• Huw Thomas says :

      I think fundamentally it’s about whether you can live with yourself.
      I’ve no idea if my little scheme would really work – or if Amazon have some clever software to spot it if people are repeatedly downloading and deleting the same book.
      That whole thing about how on earth you get people to take notice of your book is incredibly frustrating. But even if it was never detected I think I’d always have a little underlying feeling of guilt if I ‘fixed’ the system.

  3. Maddie Cochere says :

    I like the swans. 😉 Twice now, I’ve almost put up blog posts that were a little controversial for me. I asked my husband for his opinion, and he gently nudged me to reconsider. I think when we have that nagging little thought that maybe we shouldn’t so something, we should just listen to it. Creative idea though. That’s what you need to be doing – always thinking. The right idea will come along.

  4. John Chapman says :

    Not at all sure this will work.

    Back in early April this year your tactic would have worked well because until 11th April there was a crossover from position in Free top 100 to Paid top 100. Your sales position would hold for 1-2 days and that made a significant impact on paid sales. Then everything changed. There was a crossover for only about an hour. Now in October things have changed again. Once your free give-away is over your position in the charts disappears completely and will not re-appear for at least an hour or two. When it does re-appear it will be as the book’s previous ranking.

    Giving away books in the Select program only works for the author if he/she has multiple books available. If the reader likes the book they will be likely to buy another. This works especially well if you give away book 1 in a series. The book series I co-author with my wife Shelia has done very well from giving away book 1 free. We get about an 80% conversion rate for readers buying the next book. It helps that it’s price matched and permanently in the free top 10 technothrillers and others.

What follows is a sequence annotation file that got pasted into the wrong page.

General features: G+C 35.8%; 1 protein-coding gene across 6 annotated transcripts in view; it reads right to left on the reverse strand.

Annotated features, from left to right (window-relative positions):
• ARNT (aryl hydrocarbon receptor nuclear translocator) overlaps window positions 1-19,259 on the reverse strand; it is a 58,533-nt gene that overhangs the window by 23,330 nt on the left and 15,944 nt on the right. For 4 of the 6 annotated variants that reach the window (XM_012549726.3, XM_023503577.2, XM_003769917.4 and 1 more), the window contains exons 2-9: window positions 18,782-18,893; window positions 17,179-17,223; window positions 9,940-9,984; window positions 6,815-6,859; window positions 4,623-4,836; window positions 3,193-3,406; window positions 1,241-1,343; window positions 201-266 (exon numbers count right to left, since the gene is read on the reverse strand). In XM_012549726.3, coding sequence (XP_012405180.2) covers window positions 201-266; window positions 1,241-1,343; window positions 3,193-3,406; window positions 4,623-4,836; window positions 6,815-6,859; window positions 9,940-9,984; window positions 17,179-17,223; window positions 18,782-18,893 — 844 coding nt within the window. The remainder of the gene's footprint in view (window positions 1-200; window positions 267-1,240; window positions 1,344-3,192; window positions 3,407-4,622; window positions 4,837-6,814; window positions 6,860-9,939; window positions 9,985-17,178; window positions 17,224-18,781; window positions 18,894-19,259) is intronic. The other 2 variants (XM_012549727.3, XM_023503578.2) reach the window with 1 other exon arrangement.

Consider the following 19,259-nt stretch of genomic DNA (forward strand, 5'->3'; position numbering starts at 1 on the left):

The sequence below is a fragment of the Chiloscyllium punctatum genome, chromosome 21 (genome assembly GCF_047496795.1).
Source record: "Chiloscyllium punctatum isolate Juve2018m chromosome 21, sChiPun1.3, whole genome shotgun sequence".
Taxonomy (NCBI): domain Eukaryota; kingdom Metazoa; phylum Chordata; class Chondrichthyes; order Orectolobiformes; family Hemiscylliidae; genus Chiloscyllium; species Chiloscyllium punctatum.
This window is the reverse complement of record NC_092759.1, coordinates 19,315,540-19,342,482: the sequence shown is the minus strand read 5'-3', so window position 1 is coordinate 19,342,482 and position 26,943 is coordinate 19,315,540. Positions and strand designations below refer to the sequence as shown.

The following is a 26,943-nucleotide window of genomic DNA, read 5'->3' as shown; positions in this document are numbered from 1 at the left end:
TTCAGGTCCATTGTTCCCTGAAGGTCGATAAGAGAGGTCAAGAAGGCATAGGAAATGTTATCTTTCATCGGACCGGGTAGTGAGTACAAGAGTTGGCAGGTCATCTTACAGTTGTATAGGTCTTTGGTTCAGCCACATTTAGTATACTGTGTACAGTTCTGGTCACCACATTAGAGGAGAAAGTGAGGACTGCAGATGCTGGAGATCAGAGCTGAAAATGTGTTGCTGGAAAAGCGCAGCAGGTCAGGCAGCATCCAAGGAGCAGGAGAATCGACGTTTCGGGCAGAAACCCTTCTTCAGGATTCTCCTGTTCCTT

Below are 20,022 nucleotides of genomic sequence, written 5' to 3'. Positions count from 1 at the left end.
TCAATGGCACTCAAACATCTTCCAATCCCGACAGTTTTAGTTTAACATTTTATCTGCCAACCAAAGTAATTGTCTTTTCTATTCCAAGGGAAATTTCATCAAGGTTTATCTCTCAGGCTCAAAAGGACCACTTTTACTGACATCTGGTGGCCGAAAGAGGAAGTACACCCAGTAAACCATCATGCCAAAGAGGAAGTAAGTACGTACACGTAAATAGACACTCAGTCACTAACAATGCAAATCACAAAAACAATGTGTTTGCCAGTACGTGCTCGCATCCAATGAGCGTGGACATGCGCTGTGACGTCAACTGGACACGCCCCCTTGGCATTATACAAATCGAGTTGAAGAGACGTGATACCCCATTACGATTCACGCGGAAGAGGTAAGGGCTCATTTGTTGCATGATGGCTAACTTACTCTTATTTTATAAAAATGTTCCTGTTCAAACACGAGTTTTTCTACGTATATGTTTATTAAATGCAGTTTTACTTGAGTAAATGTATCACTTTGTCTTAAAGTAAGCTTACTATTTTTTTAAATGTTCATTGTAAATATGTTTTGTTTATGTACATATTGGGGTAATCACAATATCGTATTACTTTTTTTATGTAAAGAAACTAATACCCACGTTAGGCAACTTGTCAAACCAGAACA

Doing your process would take a LOT of effort. You would have to log on to your Amazon account, move to ‘manage your kindle’, delete the book from your archived items at Amazon and then re-purchase. I think Amazon would quickly smell a rat if you did this often. It’s a long slow grind but better to do it the real way than to scam the system and risk getting caught.

    9,280 give-aways so far.

    • Huw Thomas says :

      I’m sure you’re right that Amazon would soon smell a rat!
      Also that the amount of work involved doesn’t really make it a realistic proposition. Oh well, back to the slog.
      I’ve never tried writing a series – always get distracted by new ideas. I have noticed though that there’s a definite increase in sales of other books following a promo, also that the one given away gets noticed more by other readers.